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The Two Sides of Biometrics Technology and Why They Matter

Biometrics Technology

By 2020, biometric authentication and verification appear to be an integral part of the modern technology landscape. It is spread in more ways than most modern users understand it. 

A study conducted by the IT network, Spiceworks, reveals that 57% of the organizations are using biometric technology with an approximately increase to 90% predicted by the end of 2020.

It means that it is likely that within the fast-growing professional world, biometrics is going to eventually take over from traditional authentication keys to handle several operational elements.

But, it can’t be said for sure that biometrics will replace any of these methods across the world for all access points.

Biometrics is an effective way to measure an individual’s physical characteristics to prove their identity. It includes physical traits like eyes or fingerprints, behavioural features; for instance, a unique way you might complete a security-authentication puzzle. For effective results, biometric data should be collectable, permanent, and unique. 

Biometrics Data

Each time you unlock your smartphone screen with facial recognition, ask Siri for a weather update or even use online bank account service by using your fingerprints, you’re using biometrics.

We use this technology almost every day to verify your identity or communicate with a personal device. However, there are several other uses of biometrics technology as well. Like uses, there are disadvantages too. 

In this post, we’ll discuss the two sides of this technology, so let’s read on.

Types of Biometrics Data 

Biometrics data are of various types. Here are six types of biometrics data discussed briefly.

1) Face Recognition: 

This method measures the unique pattern of an individual’s face by comparing and analyzing facial contours. Its extensive use is seen in security and law enforcement. However, it is also a way to prove identity and unblock devices like laptops and smartphones.

2) Iris Recognition: 

It detects the unique patterns of a person’s iris (a picturesque area of the eye surrounded by the pupil). It’s widely used in security applications but mainly not used in the consumer market.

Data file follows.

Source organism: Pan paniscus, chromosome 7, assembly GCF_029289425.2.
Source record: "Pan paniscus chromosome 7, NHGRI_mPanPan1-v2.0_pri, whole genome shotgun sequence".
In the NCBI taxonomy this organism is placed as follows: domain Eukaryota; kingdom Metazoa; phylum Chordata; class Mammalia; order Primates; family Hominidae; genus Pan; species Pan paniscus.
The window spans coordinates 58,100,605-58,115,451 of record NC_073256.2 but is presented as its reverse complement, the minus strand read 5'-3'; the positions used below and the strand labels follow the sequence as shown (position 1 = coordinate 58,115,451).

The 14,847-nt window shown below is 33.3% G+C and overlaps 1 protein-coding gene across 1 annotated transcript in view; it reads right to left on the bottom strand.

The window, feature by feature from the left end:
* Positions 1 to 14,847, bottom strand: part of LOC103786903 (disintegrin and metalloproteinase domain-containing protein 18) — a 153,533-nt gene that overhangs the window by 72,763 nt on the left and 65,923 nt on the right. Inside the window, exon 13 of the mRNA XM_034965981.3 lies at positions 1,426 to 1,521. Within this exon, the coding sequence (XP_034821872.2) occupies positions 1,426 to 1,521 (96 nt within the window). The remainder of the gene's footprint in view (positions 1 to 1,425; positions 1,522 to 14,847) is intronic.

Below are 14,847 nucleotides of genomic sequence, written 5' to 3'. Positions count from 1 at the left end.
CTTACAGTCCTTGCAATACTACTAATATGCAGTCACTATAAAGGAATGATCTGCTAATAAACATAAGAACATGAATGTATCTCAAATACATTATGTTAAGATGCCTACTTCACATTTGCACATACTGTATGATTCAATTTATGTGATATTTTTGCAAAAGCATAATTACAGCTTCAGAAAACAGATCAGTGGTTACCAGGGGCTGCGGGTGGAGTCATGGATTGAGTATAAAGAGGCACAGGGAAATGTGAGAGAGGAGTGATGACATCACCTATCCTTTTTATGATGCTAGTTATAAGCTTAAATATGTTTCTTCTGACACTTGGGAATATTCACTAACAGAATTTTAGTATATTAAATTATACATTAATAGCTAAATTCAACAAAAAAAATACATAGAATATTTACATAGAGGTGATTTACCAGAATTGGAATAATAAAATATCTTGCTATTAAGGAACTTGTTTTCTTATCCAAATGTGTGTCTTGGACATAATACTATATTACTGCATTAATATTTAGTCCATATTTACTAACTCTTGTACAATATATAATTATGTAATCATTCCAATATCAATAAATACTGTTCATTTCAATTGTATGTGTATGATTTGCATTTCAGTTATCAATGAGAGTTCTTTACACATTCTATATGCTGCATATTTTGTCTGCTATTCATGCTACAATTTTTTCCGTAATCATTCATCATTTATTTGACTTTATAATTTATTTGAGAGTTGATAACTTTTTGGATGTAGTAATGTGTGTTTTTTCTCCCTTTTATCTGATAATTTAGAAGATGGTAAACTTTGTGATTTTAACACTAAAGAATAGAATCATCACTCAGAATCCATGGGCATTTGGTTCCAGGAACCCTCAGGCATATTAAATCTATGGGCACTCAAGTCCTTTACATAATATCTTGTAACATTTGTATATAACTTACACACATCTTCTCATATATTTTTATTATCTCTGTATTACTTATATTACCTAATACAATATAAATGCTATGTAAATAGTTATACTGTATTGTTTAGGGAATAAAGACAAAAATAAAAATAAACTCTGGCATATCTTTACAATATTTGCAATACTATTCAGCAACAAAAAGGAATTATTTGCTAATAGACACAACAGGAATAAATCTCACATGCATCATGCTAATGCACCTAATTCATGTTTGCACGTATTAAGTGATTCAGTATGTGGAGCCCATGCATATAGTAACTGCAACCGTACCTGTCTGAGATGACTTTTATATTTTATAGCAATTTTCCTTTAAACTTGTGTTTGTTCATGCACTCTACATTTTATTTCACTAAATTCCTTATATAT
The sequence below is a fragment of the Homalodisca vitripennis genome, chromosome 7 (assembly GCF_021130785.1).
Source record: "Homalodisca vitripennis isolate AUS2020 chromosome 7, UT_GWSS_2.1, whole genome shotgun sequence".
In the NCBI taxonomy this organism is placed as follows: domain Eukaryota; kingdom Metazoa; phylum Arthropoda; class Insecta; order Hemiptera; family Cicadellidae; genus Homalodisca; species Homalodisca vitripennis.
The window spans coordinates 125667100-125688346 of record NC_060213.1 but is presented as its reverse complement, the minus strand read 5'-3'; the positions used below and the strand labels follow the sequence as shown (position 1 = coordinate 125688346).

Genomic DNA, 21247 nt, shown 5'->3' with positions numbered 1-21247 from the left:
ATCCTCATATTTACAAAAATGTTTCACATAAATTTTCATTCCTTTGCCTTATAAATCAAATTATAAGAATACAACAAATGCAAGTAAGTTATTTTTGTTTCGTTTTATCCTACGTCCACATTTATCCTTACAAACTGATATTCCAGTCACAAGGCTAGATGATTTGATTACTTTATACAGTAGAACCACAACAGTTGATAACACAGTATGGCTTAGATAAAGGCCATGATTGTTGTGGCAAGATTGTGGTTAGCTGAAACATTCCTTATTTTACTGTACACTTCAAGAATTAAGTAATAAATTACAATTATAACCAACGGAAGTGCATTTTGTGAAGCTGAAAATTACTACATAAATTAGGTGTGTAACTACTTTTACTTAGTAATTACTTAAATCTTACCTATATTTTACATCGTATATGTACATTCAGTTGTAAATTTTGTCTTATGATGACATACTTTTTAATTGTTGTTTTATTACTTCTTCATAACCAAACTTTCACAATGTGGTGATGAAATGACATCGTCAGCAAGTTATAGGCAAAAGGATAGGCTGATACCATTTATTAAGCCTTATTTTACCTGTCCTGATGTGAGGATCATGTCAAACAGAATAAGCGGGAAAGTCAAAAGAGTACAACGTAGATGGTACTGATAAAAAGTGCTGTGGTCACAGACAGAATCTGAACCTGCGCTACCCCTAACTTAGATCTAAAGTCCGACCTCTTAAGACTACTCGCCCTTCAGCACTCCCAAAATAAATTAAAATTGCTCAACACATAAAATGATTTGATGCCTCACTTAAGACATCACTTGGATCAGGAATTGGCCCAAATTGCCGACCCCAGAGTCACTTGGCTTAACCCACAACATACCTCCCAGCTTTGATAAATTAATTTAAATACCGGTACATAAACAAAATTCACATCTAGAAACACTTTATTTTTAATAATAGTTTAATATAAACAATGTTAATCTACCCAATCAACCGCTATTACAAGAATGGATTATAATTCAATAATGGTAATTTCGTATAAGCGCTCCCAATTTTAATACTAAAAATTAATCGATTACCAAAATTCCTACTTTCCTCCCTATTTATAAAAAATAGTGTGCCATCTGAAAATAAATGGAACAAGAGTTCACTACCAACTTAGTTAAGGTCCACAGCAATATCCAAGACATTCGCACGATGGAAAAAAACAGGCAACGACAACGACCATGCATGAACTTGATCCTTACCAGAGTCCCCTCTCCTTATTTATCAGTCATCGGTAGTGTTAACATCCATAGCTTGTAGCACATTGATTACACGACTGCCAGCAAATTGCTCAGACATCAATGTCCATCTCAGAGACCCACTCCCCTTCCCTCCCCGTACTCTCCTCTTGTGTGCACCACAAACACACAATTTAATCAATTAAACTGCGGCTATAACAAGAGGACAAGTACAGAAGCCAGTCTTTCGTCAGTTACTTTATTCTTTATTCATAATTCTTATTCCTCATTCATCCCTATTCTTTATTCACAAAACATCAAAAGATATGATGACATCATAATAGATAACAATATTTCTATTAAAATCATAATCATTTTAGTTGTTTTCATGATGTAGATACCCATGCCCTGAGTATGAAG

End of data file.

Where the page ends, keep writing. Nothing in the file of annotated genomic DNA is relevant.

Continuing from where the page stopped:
3) Fingerprint Scanner: 

It captures the unique pattern of valleys and ridges present on a finger. Most of the laptops and smartphones use this method as part of the password to unlock the screen.

4) Voice Recognition: 

It measures the sound waves in your voice as you speak to a device. Your bank might use this technology to authenticate your identity when calling about your account. You can also use it while giving instructions to a smart speaker like Amazon Alexa.

5) Hand Geometry: 

It collects and records the length, surface area thickness, and width of a person’s hand. These devices were used previously back in 1980 in security applications.

6) Behavior Characteristics: 

It analyzes the way you interact with a computer system. It includes your handwriting, keystrokes, the way you use a mouse, and other movements that can assess who you’re or how familiar you’re with the information you enter.

Pros of Biometrics Technology

According to the Ping Identity Survey, almost 92% of the enterprises surveyed rank biometric authentication in securing identity data. With this, the following are some of the other benefits of biometrics technology.

1) Accountability:

When there is accurate and appropriate information about entry and exit, it enhances the firm’s responsibilities. In any unfortunate case, there’s better proof of authentication backed by the data. The data is easy to analyze, confirm, and report as necessary.

2) Efficiency at Its Peak

Every company or organization demands highly efficient security systems. The biometric verification systems boost security and make it easier and more efficient to handle the critical functions like attendance tracking payroll.

It is even more helpful for the employees who don’t have to carry cards everywhere they go.

3) Highly Convenient 

One of the critical benefits of biometric verification technology is convenience. There’s no need to reset the passwords. Once the biometric test becomes activated, all fingerprints and facial recognition are performed, and employees are good to go. It is more convenient to log the data and perform an audit.

4) ROI

Biometric solutions provide the best ROI compared to other security systems. You can keep track of hundreds of thousands of employees of a large company or enterprise with a single biometric device or software.

While you need to manage considerable resources to do the same job costing you more time than the accurate biometric solution?

5) Accurate and Quick Authentication and Identification

Using codes and passwords for security access is quite straightforward yet generic. Anyone with a card or pass can get access.